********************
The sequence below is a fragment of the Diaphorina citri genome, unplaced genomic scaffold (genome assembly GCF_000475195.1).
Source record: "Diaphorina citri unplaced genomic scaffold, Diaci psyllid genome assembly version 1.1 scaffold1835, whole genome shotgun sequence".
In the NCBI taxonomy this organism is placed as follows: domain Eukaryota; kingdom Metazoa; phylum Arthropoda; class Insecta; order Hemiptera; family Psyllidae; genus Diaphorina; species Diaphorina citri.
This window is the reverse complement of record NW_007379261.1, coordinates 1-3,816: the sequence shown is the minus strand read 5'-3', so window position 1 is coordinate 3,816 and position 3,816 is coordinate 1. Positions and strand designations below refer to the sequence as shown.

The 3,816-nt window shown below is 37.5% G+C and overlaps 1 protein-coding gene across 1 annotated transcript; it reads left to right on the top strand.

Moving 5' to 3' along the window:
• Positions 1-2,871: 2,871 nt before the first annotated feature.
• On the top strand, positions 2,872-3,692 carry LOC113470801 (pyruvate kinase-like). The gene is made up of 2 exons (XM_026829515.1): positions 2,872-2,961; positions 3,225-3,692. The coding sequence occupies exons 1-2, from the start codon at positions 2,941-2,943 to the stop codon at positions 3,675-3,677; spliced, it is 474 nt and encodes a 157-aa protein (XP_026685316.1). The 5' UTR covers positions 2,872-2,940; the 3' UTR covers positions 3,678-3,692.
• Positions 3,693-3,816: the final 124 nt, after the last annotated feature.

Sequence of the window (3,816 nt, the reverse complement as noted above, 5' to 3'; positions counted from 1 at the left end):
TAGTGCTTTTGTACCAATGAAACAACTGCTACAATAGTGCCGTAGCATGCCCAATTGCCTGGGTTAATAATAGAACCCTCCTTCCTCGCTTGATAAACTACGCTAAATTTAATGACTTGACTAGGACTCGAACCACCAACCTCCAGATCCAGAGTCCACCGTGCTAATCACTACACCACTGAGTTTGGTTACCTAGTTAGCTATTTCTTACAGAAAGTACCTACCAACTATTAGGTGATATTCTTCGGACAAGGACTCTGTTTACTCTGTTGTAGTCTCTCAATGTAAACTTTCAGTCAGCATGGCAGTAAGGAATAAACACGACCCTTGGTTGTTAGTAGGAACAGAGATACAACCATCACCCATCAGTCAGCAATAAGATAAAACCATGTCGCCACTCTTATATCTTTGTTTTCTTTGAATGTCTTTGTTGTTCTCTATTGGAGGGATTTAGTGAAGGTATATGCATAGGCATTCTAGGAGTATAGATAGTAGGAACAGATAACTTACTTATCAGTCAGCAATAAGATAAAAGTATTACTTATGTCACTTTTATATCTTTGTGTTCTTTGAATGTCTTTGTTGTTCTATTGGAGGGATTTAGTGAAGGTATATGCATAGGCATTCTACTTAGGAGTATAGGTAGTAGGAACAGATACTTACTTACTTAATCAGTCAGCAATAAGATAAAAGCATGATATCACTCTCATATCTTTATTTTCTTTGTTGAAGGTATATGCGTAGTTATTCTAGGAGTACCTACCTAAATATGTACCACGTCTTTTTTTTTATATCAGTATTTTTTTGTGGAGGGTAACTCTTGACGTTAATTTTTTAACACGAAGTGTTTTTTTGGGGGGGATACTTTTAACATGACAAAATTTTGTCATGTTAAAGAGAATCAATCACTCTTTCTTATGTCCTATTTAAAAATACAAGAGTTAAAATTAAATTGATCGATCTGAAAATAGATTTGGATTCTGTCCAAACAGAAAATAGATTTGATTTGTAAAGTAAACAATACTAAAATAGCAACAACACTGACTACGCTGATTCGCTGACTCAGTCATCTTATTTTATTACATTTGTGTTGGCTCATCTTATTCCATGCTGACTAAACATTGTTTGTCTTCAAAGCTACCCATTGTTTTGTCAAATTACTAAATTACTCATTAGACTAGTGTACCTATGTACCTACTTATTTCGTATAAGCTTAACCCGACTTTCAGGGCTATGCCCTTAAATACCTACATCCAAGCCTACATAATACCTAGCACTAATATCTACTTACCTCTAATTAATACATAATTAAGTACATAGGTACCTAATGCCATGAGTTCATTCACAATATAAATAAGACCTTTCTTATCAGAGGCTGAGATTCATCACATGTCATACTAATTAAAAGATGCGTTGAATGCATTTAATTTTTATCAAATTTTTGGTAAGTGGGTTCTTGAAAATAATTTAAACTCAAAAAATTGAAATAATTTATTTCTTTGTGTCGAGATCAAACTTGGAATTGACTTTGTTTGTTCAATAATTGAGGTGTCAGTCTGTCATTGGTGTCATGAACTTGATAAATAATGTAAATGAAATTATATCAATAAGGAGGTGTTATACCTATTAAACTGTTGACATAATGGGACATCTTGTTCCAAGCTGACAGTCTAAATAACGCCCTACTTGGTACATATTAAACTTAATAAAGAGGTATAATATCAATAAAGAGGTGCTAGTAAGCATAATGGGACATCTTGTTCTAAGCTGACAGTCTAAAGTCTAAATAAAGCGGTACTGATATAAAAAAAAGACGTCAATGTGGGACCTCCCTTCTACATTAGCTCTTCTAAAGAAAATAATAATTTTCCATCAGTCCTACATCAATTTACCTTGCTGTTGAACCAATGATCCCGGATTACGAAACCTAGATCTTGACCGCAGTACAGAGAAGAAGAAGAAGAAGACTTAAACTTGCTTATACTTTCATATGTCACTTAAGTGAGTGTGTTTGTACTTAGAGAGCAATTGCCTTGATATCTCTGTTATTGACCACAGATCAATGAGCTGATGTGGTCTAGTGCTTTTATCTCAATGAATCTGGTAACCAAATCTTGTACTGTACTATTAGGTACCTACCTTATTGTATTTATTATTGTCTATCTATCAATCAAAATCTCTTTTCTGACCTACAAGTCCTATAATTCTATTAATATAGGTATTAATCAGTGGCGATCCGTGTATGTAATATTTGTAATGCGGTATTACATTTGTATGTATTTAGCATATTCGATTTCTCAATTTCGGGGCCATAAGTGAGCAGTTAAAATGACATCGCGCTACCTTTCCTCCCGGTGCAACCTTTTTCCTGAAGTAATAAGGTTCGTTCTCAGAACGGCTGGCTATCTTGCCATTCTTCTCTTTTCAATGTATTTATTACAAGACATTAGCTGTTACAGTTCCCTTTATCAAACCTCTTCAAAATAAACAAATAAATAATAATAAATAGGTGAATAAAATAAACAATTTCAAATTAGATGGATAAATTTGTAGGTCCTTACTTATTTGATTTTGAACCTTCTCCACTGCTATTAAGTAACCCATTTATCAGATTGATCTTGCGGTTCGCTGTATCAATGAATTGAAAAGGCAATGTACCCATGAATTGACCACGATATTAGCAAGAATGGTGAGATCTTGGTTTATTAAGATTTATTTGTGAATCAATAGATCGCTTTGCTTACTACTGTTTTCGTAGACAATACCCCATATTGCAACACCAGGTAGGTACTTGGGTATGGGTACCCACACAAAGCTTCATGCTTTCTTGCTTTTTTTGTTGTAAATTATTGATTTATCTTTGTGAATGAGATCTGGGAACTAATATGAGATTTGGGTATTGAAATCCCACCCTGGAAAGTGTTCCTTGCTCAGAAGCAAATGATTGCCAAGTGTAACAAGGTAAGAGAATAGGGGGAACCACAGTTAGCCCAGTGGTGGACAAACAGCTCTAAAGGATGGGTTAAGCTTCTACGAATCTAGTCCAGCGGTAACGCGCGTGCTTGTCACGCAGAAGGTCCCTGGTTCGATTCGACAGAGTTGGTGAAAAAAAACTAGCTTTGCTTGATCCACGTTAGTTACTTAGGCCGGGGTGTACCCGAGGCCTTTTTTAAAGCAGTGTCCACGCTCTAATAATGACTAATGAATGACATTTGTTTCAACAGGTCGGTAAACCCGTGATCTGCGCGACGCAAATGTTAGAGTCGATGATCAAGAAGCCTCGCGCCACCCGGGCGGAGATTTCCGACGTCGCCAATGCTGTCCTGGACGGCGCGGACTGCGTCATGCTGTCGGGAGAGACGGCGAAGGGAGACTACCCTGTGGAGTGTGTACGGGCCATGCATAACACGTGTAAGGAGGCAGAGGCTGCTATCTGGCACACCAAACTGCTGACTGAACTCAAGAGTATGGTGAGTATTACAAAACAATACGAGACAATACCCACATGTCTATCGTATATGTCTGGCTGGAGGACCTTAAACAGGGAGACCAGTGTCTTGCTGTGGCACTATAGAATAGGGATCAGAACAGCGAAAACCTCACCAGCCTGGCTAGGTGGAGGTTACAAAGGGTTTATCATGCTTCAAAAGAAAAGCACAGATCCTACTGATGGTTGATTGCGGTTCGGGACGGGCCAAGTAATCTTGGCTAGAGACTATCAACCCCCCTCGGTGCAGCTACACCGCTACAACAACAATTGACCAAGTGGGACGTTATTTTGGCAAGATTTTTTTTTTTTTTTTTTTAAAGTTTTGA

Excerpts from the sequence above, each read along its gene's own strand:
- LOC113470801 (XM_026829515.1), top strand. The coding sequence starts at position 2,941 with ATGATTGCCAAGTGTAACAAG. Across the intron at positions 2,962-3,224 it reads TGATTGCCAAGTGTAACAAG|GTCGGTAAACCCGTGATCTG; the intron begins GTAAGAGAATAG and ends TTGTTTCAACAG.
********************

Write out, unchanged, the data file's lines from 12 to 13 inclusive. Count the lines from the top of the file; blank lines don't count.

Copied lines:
Excerpts from the sequence above, each read along its gene's own strand:
- LOC113470801 (XM_026829515.1), top strand. The coding sequence starts at position 2,941 with ATGATTGCCAAGTGTAACAAG. Across the intron at positions 2,962-3,224 it reads TGATTGCCAAGTGTAACAAG|GTCGGTAAACCCGTGATCTG; the intron begins GTAAGAGAATAG and ends TTGTTTCAACAG.